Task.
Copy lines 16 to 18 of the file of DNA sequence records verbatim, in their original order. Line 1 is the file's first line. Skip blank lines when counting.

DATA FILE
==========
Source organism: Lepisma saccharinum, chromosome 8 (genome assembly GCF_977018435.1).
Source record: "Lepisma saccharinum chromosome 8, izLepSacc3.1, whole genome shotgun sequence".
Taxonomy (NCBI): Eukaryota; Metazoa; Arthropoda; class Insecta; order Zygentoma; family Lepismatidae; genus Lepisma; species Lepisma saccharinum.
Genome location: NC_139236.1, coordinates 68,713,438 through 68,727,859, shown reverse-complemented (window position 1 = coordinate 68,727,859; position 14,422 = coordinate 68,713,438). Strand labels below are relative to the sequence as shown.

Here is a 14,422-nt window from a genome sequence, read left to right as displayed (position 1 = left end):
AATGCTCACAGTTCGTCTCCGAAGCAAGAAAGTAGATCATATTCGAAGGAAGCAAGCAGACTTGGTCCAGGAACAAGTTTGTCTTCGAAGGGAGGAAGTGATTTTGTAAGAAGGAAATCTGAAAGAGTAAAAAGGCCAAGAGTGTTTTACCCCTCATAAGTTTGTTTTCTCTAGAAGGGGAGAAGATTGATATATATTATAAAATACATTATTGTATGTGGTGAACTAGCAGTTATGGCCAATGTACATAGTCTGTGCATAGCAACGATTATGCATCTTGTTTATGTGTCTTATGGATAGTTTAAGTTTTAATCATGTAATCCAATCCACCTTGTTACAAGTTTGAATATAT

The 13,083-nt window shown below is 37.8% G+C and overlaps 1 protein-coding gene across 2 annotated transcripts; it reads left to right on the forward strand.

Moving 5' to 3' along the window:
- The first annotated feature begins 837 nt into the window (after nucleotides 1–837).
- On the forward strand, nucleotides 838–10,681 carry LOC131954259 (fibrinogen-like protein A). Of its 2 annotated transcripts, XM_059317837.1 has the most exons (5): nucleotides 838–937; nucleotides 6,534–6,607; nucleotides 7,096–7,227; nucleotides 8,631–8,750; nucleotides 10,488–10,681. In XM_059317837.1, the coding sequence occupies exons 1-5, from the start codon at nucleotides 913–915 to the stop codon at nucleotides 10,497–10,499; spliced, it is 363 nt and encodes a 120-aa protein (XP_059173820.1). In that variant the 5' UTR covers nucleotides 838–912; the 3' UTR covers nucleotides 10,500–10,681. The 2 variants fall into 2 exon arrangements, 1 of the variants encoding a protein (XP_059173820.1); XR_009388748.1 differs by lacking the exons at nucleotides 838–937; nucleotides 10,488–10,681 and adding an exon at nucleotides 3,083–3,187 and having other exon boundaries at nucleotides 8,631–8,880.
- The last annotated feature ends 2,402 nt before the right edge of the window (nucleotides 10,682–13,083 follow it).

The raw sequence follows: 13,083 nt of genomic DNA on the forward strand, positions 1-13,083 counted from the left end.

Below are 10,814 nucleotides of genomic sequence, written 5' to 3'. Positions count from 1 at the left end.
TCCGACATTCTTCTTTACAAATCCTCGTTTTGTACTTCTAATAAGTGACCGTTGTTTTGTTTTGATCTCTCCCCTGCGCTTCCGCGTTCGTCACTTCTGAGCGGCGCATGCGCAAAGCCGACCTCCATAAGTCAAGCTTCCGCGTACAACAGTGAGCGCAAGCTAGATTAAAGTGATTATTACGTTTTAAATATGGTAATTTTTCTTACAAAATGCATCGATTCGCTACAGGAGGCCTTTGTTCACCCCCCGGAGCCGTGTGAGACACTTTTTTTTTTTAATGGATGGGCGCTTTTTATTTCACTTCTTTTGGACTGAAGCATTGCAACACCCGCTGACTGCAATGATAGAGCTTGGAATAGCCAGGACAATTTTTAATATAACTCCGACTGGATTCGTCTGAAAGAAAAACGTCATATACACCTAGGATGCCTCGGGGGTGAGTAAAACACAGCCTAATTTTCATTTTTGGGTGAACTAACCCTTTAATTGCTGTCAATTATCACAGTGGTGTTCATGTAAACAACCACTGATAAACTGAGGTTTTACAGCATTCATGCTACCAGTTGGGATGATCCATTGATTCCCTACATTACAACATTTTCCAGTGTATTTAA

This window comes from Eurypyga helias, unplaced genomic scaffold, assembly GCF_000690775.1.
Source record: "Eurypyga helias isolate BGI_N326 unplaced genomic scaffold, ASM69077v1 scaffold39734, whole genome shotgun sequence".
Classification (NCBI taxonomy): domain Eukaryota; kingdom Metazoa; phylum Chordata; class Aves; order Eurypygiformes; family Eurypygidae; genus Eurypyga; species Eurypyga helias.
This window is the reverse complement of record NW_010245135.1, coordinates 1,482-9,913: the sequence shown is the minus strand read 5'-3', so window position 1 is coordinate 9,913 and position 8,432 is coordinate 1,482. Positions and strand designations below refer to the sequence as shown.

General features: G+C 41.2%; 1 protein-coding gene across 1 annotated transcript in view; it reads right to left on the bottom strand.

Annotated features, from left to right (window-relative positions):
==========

Source record: "Eurypyga helias isolate BGI_N326 unplaced genomic scaffold, ASM69077v1 scaffold39734, whole genome shotgun sequence".
Classification (NCBI taxonomy): domain Eukaryota; kingdom Metazoa; phylum Chordata; class Aves; order Eurypygiformes; family Eurypygidae; genus Eurypyga; species Eurypyga helias.
This window is the reverse complement of record NW_010245135.1, coordinates 1,482-9,913: the sequence shown is the minus strand read 5'-3', so window position 1 is coordinate 9,913 and position 8,432 is coordinate 1,482. Positions and strand designations below refer to the sequence as shown.